There's value in his skill set. Just look at the way playoff basketball so often devolves into an isolation game when more sophisticated sets fail to yield opportunities.
Crawford will be a target on defense wherever he goes, but that'd be true of any 38-year-old veteran.
A team with championship aspirations could sign Crawford to a minimum deal and use him as a second-unit creator during the regular season, thereby saving the starters for the games that matter most. His durability is a major asset, having missed five games over the last three years. And if Crawford were to get hot in the playoffs, he could net his team a decisive quarter or two.
If nothing else, he'll humble young teammates in practice. Crawford can still cross anyone up.
Career Earnings: $167.1 million
2017-18 Stats: 5.4 points, 2.6 rebounds, 34.5 3PT%
Come on, Toronto Raptors. Do the right thing.
We won't suggest destinations for everyone here because it's far too soon to know what rosters will look like next season, but Vince Carter returning to his original team for a farewell tour just feels fated.
The oldest player in the NBA isn't opposed to the idea.
"It'll happen, I'm sure. ... It's supposed to happen, I think," Carter told reporters of a reunion when asked during the regular season.
Despite the fact his numbers took a significant dip in his 20th(!) season, Carter can still hit an open shot, make the right pass and defend ably in a sensible scheme. Though he's still capable of far greater feats of athleticism than anyone his age ought to be, counting on Carter to score in double figures or shut down an opposing wing is a mistake.
He'll play smart ball on both ends, offer counsel to anyone his junior (which is everyone) and produce respectable two-way stints—as long as they're only a few minutes at a time.
If you're the Raptors, and you'd like to add a wing on the cheap, Carter should be a serious consideration. Not just because of what he brings as a player but also because of the way his homecoming would detract from the immense pressure facing a would-be Eastern Conference power defined by perpetual postseason disappointment.
Want to inject some feel-good vibes into what should be a very tense season in Toronto? Go grab Vince Carter.
Career Earnings: $71.8 million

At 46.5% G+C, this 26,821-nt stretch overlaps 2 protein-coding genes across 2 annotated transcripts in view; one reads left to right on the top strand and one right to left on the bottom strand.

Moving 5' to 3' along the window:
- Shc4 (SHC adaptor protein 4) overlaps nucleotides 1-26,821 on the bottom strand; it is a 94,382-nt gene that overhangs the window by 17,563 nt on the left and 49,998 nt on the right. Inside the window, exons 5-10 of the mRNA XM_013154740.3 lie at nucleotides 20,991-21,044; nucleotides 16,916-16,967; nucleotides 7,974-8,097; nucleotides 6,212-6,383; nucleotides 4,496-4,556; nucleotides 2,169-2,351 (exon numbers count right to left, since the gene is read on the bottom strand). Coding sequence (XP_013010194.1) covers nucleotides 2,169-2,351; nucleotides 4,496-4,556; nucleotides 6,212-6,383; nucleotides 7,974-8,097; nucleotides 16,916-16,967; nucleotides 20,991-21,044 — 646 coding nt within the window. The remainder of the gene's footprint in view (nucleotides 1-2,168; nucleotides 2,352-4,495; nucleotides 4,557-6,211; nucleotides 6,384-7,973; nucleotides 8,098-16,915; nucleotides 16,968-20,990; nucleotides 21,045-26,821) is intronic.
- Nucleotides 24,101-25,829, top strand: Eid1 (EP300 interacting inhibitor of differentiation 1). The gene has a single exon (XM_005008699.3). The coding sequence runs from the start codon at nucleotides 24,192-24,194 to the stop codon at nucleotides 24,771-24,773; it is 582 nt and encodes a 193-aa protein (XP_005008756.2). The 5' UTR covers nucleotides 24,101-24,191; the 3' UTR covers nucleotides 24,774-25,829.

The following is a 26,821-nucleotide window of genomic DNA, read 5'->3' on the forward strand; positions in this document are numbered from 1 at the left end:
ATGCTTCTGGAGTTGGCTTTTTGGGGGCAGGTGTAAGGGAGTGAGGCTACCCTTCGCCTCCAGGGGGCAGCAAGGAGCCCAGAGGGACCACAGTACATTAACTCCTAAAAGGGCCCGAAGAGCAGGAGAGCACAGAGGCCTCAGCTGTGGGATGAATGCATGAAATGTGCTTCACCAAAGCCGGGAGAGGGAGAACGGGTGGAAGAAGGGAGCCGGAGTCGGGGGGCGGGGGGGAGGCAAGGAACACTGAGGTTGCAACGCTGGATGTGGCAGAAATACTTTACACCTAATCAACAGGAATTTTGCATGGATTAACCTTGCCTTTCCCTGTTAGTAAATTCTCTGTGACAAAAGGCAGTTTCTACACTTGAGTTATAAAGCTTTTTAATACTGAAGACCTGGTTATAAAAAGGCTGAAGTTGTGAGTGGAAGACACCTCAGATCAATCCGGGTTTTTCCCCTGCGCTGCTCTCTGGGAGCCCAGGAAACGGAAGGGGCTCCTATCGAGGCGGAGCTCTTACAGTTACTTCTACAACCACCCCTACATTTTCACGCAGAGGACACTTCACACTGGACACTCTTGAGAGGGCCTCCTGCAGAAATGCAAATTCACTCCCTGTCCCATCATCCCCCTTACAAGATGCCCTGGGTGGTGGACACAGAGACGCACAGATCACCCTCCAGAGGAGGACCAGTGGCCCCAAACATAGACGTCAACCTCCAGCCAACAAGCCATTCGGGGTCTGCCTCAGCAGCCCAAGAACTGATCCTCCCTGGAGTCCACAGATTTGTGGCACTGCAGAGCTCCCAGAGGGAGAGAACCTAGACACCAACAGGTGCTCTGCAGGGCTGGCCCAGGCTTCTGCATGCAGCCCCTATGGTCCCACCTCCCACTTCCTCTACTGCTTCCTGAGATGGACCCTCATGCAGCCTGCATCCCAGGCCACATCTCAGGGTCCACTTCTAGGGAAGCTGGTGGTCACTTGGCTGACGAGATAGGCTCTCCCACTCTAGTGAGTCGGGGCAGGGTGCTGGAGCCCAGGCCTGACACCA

2017-18 Stats: 8.4 points, 2.1 assists, 34.8 3PT%
Devin Harris is still doing something right.
With the Dallas Mavericks last year, he was a key piece of a five-man unit that mopped up the league. Alongside J.J. Barea, Yogi Ferrell, Dwight Powell and Dirk Nowitzki, Harris helped produce a plus-19.4 net rating in 231 minutes. Only two lineups—the starters for the Philadelphia 76ers and a Minnesota Timberwolves quintet that included Tyus Jones, Jimmy Butler, Andrew Wiggins, Taj Gibson and Karl-Anthony Towns—posted higher net ratings in samples that large.
Things didn't go quite so well with the Denver Nuggets after a midseason trade, but Harris remains a trustworthy vet off the bench.
As he's aged, Harris has moved off the point guard spot, transitioning gradually to the 2. He can still facilitate when called upon, and one of his greatest strengths is ball security. His 2.5 turnovers per 100 possessions were the fewest of any rotation Nuggets guard this year.
Harris has been an All-Star and a 20-point scorer, but a title still eludes him. Though he spent two stints with the Dallas Mavericks, their championship run happened while he was in Utah for two seasons. With few years left, now's the time for Harris to add a ring.
Career Earnings: $66.2 million
2017-18 Stats: 5.0 points, 2.5 rebounds, 33.9 3PT%
Channing Frye already has a ring, which might mean his desire to chase another isn't as strong as the rest of these guys. But he's also the player on this list whose game should be the easiest sell for potential employers.
Just look at his last two postseason efforts.
In 2016, he shot 56.5 percent from long range. The next year, he hit 51.3 percent of his treys. A center who can do that without completely falling apart defensively is hard to find.
Granted, Frye didn't look much like that player this past season. That's partially why the Cleveland Cavaliers cut his minutes and eventually dealt him to the Los Angeles Lakers. But what you're paying for with Frye isn't an 82-game stretch of uninterrupted production. You're hoping to get a couple of hot games in a playoff series on the way to a title.
Frye is a perfect mid-series tweak, a guy who can slot into a lineup and immediately make conventional bigs uncomfortable with his range.
The package even comes with a sense of humor.